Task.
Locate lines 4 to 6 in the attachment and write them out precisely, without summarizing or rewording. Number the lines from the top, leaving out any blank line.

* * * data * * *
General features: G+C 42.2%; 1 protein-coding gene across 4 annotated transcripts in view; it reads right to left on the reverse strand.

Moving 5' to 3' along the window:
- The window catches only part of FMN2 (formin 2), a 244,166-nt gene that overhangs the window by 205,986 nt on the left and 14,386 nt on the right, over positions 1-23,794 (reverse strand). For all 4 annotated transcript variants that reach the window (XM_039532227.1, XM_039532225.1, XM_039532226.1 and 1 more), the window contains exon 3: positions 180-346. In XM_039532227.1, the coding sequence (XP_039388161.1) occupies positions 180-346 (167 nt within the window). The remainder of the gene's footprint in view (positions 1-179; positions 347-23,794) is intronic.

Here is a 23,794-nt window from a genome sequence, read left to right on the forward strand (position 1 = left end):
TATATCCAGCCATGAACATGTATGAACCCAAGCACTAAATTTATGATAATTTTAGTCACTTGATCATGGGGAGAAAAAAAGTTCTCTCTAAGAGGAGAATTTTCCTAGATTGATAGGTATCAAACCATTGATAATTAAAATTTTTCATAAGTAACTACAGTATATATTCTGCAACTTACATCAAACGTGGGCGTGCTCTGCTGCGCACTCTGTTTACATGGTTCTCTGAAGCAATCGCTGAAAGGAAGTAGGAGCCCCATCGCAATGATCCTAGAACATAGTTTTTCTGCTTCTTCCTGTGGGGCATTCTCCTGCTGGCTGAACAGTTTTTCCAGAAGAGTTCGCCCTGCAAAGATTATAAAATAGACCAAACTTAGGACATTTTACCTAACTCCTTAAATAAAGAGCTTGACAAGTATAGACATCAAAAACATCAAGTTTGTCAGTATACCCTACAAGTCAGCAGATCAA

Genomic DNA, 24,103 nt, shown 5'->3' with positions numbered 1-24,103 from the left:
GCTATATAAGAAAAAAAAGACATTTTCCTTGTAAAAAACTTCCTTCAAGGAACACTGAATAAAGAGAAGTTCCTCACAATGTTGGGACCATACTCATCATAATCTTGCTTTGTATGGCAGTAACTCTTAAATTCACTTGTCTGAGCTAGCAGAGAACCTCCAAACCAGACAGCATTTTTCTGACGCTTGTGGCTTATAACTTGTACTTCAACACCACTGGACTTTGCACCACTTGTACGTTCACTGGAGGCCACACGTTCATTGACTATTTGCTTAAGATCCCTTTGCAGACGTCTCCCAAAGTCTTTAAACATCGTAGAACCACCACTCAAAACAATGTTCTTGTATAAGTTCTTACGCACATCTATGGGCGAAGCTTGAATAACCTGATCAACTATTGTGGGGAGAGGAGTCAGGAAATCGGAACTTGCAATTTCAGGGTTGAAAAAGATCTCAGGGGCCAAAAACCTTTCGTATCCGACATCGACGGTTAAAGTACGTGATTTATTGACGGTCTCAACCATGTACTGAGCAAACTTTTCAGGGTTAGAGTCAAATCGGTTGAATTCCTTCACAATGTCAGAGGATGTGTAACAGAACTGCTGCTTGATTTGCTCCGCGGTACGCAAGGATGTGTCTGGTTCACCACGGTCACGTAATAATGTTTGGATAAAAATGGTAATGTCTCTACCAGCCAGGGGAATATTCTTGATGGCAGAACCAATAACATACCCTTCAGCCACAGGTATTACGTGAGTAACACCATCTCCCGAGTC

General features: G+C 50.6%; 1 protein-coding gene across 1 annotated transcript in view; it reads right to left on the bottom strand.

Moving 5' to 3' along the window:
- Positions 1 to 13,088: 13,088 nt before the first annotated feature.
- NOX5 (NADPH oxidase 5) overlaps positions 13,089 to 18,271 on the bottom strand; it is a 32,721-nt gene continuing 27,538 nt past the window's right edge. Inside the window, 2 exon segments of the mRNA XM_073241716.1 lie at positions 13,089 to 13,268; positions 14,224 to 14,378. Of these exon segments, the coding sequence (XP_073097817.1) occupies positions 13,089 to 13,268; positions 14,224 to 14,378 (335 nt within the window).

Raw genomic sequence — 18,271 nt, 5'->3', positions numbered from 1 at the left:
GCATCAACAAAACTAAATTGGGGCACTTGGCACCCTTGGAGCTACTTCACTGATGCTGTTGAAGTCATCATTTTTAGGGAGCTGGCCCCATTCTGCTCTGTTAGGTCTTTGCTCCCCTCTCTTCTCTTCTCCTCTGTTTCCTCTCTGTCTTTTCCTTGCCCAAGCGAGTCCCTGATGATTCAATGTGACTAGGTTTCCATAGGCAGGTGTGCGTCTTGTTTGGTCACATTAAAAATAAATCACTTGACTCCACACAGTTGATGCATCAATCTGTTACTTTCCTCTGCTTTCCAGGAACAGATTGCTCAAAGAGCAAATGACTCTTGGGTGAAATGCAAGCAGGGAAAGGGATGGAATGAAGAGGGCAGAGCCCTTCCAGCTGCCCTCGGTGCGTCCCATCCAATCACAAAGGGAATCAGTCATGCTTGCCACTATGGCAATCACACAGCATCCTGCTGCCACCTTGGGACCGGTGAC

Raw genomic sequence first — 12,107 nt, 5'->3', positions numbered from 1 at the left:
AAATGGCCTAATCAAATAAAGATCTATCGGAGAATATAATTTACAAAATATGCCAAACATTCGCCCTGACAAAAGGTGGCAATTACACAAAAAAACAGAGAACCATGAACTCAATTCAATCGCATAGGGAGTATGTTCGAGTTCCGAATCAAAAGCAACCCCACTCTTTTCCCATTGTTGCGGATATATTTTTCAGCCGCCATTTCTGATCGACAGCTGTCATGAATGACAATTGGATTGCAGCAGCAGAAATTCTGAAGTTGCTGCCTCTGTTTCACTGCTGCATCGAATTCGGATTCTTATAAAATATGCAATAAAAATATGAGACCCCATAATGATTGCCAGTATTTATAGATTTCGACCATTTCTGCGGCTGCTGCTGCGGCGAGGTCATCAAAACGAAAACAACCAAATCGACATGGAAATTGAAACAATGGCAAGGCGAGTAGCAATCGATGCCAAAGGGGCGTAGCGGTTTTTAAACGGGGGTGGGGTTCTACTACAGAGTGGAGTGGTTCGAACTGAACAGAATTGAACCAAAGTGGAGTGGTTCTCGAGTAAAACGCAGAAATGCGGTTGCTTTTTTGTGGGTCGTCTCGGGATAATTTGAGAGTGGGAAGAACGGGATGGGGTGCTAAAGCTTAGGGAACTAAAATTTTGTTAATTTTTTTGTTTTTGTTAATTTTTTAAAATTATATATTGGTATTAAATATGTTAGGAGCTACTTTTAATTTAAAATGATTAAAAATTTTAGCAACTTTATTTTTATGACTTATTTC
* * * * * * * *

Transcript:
Here is a 23,794-nt window from a genome sequence, read left to right on the forward strand (position 1 = left end):
TATATCCAGCCATGAACATGTATGAACCCAAGCACTAAATTTATGATAATTTTAGTCACTTGATCATGGGGAGAAAAAAAGTTCTCTCTAAGAGGAGAATTTTCCTAGATTGATAGGTATCAAACCATTGATAATTAAAATTTTTCATAAGTAACTACAGTATATATTCTGCAACTTACATCAAACGTGGGCGTGCTCTGCTGCGCACTCTGTTTACATGGTTCTCTGAAGCAATCGCTGAAAGGAAGTAGGAGCCCCATCGCAATGATCCTAGAACATAGTTTTTCTGCTTCTTCCTGTGGGGCATTCTCCTGCTGGCTGAACAGTTTTTCCAGAAGAGTTCGCCCTGCAAAGATTATAAAATAGACCAAACTTAGGACATTTTACCTAACTCCTTAAATAAAGAGCTTGACAAGTATAGACATCAAAAACATCAAGTTTGTCAGTATACCCTACAAGTCAGCAGATCAA

Genomic DNA, 24,103 nt, shown 5'->3' with positions numbered 1-24,103 from the left: